552 TO GUCHEN AND ACROSS THE T`IEN-SHAN [Chap. XVI
Ch`i-ku-ching, crosses the watershed on this depressed portion of the range by a saddle about 5,600 feet above sea-level. In the valley leading down north-westwards to the station of Ta-shih-t`o (Fig. 290) a small stream gathers from springs, which permits cultivation to be maintained for a couple of miles. Here the second section of the ground may be considered to end ; for beyond, a waterless stony waste extends along the foot of the range, practically without vegetation, for a distance of over thirty miles.
When discussing above the topographical notices furnished by the Later Han Annals and the Wei h o of the territories along the northern slopes of the Tien-shan, I called attention to the definite
indication furnished by the latter text as regards Eastern Chii-mi It is mentioned
as the first and easternmost of the territories reached north of the range by the ` new route of the north ' after emerging from the desert to the south-east.4 In view of the plain and unalterable geographical facts, there can be no possible doubt that the ` new route of the north ' leading to those territories from the Jade Gate must have crossed the Tien-shan, just as the present high road does, by the saddle above Ta-shih-t`o. The fact, I believe, justifies us in assuming that the ground described by me as the second section belonged to Eastern Chü-mi. It is possible that the first section crossed by our route was also included in this territory.
From the circumstance that the description in the Later Han Annals mentions only Eastern Chü-mi and not Western Chü-mi, which the Wei lio's list names as lying next to the west, Hsi" Sung, the commentator of the Hou Han shu, concludes that the latter territory was at the time of the Later Han dynasty absorbed by Eastern Chü-mi.5 In support of this assumption it may be pointed out that the notice in the Later Han Annals, which describes the people of Eastern Chü-mi as nomads, living in huts and tents and having but little cultivation, ascribes to them a total of three thousand households, while attributing a total of only a thousand to the ` kingdom of I-chih' g t which, we have seen, must be identified with the valley of Barkul.6 For this comparatively large population of Eastern Chü-mi we should find it easy to account, if the territory at the time included not only the valleys and plateaus west of Barkul which we have briefly described, but also the much better watered slopes of the rising portion of the range above the road between Mu-li-ho and Guchen. There we find abundant forest clothing the spurs and higher valleys, while cultivation can, to a fair extent, be practised lower down.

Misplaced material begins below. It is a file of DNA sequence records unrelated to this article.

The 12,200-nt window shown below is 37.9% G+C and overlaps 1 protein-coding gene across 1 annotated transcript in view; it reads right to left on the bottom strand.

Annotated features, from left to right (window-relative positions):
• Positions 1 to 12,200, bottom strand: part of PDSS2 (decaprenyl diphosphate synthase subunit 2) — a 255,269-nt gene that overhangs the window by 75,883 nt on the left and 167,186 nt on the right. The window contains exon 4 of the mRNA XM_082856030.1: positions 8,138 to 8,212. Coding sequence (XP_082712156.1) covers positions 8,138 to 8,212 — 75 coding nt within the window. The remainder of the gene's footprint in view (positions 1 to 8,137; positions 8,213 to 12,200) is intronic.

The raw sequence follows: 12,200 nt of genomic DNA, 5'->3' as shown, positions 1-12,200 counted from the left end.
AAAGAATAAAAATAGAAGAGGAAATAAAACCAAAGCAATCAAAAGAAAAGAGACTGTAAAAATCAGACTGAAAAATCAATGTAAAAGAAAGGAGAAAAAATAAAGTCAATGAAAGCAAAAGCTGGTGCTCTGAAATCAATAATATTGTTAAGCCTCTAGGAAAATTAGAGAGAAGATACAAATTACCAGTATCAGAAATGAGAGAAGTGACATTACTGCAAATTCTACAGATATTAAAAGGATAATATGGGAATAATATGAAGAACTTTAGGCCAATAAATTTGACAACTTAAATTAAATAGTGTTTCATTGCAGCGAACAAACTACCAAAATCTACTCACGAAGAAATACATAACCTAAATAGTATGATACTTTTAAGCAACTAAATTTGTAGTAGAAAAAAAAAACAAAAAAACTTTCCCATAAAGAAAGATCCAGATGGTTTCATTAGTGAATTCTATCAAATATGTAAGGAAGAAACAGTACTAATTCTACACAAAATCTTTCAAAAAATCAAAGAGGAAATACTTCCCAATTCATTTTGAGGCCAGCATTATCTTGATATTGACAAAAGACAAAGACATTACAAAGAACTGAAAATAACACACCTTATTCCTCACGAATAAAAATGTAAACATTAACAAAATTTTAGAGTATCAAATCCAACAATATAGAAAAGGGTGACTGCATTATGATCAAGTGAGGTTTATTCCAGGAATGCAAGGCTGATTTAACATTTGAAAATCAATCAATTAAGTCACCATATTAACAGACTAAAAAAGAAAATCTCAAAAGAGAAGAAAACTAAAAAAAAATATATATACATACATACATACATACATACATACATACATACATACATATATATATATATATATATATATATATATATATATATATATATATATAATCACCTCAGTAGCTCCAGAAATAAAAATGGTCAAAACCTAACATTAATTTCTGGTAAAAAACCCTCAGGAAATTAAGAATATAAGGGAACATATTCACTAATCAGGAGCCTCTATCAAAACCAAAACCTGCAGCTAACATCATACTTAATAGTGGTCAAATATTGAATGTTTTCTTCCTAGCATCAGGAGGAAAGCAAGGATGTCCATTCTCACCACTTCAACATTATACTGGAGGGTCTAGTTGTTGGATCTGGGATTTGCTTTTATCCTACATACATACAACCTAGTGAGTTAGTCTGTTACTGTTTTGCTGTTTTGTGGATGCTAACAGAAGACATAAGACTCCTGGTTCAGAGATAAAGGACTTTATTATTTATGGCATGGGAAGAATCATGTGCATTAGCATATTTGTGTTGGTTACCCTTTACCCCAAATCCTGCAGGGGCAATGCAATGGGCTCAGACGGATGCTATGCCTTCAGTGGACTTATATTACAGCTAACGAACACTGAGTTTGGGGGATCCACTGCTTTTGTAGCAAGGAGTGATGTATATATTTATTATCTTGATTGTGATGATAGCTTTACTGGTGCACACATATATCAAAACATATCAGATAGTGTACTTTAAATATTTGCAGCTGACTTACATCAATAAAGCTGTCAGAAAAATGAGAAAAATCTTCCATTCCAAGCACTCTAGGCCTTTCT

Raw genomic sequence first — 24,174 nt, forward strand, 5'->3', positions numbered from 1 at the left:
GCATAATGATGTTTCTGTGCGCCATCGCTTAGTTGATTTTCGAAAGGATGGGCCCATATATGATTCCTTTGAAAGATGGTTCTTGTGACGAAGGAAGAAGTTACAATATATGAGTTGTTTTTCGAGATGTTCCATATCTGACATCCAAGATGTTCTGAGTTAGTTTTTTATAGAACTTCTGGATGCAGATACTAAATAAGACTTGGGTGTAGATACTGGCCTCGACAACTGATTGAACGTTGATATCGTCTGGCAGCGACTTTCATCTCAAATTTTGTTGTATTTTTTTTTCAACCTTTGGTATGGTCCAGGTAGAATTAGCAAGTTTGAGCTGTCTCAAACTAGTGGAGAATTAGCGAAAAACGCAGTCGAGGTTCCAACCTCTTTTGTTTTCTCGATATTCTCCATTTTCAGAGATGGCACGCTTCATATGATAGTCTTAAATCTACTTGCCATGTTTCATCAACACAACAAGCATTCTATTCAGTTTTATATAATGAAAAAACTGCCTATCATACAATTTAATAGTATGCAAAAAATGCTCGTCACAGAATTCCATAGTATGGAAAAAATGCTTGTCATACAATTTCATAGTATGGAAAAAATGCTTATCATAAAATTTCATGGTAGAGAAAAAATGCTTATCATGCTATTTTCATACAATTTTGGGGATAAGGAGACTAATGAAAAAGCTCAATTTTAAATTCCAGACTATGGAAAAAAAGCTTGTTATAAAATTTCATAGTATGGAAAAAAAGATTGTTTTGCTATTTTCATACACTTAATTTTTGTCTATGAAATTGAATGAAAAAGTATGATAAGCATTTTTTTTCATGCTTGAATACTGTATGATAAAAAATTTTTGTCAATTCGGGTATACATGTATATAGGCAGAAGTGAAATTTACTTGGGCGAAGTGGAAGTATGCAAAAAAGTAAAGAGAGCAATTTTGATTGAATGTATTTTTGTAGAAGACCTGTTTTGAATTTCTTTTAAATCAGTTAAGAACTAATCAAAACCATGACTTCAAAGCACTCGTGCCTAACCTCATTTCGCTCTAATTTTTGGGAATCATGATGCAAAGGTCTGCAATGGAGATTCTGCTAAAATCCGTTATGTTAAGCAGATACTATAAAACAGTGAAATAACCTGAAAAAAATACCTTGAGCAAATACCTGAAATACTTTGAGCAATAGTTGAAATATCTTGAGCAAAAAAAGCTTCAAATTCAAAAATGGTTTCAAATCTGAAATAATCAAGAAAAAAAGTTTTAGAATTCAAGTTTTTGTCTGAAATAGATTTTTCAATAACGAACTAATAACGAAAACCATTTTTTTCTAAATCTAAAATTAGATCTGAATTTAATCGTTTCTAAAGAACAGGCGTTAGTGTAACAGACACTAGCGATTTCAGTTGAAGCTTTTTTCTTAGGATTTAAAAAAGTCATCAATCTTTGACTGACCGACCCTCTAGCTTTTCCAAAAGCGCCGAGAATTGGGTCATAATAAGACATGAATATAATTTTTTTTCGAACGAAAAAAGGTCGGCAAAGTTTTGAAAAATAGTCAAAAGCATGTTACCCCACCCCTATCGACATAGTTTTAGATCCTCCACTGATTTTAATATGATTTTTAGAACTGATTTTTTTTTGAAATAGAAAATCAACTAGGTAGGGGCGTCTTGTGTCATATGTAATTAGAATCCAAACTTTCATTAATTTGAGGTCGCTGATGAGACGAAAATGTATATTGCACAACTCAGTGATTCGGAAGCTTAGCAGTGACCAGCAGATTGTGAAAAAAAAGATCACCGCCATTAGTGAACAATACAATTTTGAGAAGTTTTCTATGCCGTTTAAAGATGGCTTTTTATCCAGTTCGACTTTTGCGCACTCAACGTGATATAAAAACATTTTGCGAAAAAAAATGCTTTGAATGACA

On October i3th we crossed the barren stony and utterly waterless plateaus that lie between Ta-shih-t`o and the wretched roadside station of San-ko-ch`üan (Map No. 31 B. I). The march of twenty-seven miles was covered in a trying blizzard. These plateaus offered a characteristic sample of the region that stretches along the northern foot of the depression in the range. This third section of the ground may be said to extend westwards for about another fourteen miles, taking the form of a clayey steppe with very scanty scrub. Throughout this section there is practically no grazing to be found, except perhaps in some glens where the range again rises to heights of over io,000 feet.
A marked change in the aspect of the country occurred when we reached the first cultivation at the village of Mu-li-ho. It was quite Chinese in its appearance and population ; but among its inhabitants was found a well-to-do Yârkandi trader who claimed to be a British Indian subject and offered hospitable shelter. He had come to this place by reason of the recent migration of the Kazaks, with whom he had previously traded for years in their old seats on the Altai, while he himself resided in Kobdo, Uliassutai, &c. The information he was able to give about the new grazing grounds occupied by his Kazak clientèle on the Tien-shan slopes to the south was the more
4 See above, pp. 542 sq. 6 See Chavannes, T`oung-pao, 1907, p. 210 ; above, p. 542.
5 Cf. Chavannes, Toung-pao, 1905, p. 557, note I.